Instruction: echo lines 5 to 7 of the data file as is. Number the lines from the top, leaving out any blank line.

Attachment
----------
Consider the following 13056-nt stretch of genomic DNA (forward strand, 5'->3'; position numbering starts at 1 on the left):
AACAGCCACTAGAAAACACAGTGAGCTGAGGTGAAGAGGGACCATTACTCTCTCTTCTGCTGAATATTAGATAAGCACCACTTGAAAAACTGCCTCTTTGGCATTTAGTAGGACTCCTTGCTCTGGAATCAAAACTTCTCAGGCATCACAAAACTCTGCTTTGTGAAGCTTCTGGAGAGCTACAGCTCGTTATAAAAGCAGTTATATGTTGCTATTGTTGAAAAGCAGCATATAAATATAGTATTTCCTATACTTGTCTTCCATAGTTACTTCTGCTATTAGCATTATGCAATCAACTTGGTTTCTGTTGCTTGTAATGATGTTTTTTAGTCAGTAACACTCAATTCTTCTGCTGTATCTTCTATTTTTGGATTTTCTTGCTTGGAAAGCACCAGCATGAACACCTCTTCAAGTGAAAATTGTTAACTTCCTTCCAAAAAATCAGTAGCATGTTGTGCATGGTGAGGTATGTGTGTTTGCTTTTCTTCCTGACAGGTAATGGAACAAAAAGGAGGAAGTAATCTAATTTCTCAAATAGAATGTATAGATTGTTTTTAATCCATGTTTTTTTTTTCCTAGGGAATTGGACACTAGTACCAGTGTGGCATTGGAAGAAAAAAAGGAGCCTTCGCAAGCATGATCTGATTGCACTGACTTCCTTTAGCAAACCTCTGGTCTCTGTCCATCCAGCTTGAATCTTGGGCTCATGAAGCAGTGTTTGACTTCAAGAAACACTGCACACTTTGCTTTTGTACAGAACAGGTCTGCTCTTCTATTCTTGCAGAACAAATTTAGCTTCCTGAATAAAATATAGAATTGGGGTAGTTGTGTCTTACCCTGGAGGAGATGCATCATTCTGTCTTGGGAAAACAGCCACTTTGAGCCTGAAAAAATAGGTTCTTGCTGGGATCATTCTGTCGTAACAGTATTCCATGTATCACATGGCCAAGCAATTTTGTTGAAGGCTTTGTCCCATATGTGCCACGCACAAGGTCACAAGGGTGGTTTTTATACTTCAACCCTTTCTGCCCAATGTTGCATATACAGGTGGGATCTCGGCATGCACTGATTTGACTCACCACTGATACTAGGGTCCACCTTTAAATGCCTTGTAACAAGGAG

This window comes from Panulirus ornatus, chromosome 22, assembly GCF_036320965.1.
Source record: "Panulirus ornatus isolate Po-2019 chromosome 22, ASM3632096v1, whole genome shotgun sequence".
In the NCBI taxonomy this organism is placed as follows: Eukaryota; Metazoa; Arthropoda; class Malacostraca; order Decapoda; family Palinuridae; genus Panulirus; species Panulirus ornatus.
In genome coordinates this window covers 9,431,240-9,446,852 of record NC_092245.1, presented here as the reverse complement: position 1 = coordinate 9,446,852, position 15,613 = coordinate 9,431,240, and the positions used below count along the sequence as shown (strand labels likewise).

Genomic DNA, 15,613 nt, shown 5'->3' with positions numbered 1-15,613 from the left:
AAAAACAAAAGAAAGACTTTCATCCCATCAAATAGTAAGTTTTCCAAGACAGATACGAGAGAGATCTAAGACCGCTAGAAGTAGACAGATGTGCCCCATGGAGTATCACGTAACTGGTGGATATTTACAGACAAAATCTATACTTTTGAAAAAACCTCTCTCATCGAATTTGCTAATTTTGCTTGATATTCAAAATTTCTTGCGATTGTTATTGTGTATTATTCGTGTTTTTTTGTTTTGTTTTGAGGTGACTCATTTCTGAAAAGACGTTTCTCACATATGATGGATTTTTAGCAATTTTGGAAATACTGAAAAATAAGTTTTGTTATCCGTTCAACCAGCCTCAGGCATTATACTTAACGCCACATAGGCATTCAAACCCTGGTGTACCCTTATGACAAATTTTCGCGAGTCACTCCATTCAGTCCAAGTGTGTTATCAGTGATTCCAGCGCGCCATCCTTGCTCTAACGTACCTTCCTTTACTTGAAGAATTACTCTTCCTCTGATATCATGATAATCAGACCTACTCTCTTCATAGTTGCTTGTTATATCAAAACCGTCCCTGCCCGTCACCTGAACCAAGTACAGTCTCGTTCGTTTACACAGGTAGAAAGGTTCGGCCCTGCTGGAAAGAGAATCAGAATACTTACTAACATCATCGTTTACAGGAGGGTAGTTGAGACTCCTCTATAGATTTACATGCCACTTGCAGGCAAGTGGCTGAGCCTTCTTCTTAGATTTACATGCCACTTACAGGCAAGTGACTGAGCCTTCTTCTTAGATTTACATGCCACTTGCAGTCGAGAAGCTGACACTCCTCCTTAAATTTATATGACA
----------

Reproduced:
In the NCBI taxonomy this organism is placed as follows: Eukaryota; Metazoa; Arthropoda; class Malacostraca; order Decapoda; family Palinuridae; genus Panulirus; species Panulirus ornatus.
In genome coordinates this window covers 9,431,240-9,446,852 of record NC_092245.1, presented here as the reverse complement: position 1 = coordinate 9,446,852, position 15,613 = coordinate 9,431,240, and the positions used below count along the sequence as shown (strand labels likewise).

Genomic DNA, 15,613 nt, shown 5'->3' with positions numbered 1-15,613 from the left: